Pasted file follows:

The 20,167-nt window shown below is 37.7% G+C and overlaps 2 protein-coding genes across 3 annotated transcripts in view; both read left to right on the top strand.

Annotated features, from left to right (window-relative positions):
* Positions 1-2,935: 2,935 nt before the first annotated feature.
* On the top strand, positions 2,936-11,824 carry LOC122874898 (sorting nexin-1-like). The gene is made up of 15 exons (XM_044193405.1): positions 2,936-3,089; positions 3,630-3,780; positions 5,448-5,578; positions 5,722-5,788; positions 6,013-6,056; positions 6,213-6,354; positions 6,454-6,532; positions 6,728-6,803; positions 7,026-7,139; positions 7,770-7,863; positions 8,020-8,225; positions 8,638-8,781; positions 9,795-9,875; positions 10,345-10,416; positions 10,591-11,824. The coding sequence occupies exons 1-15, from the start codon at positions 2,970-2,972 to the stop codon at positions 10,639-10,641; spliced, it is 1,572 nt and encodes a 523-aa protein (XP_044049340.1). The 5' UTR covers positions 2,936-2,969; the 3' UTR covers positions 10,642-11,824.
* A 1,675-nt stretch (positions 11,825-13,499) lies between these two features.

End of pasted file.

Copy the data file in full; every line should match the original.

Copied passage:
The 20,167-nt window shown below is 37.7% G+C and overlaps 2 protein-coding genes across 3 annotated transcripts in view; both read left to right on the top strand.

Annotated features, from left to right (window-relative positions):
* Positions 1-2,935: 2,935 nt before the first annotated feature.
* On the top strand, positions 2,936-11,824 carry LOC122874898 (sorting nexin-1-like). The gene is made up of 15 exons (XM_044193405.1): positions 2,936-3,089; positions 3,630-3,780; positions 5,448-5,578; positions 5,722-5,788; positions 6,013-6,056; positions 6,213-6,354; positions 6,454-6,532; positions 6,728-6,803; positions 7,026-7,139; positions 7,770-7,863; positions 8,020-8,225; positions 8,638-8,781; positions 9,795-9,875; positions 10,345-10,416; positions 10,591-11,824. The coding sequence occupies exons 1-15, from the start codon at positions 2,970-2,972 to the stop codon at positions 10,639-10,641; spliced, it is 1,572 nt and encodes a 523-aa protein (XP_044049340.1). The 5' UTR covers positions 2,936-2,969; the 3' UTR covers positions 10,642-11,824.
* A 1,675-nt stretch (positions 11,825-13,499) lies between these two features.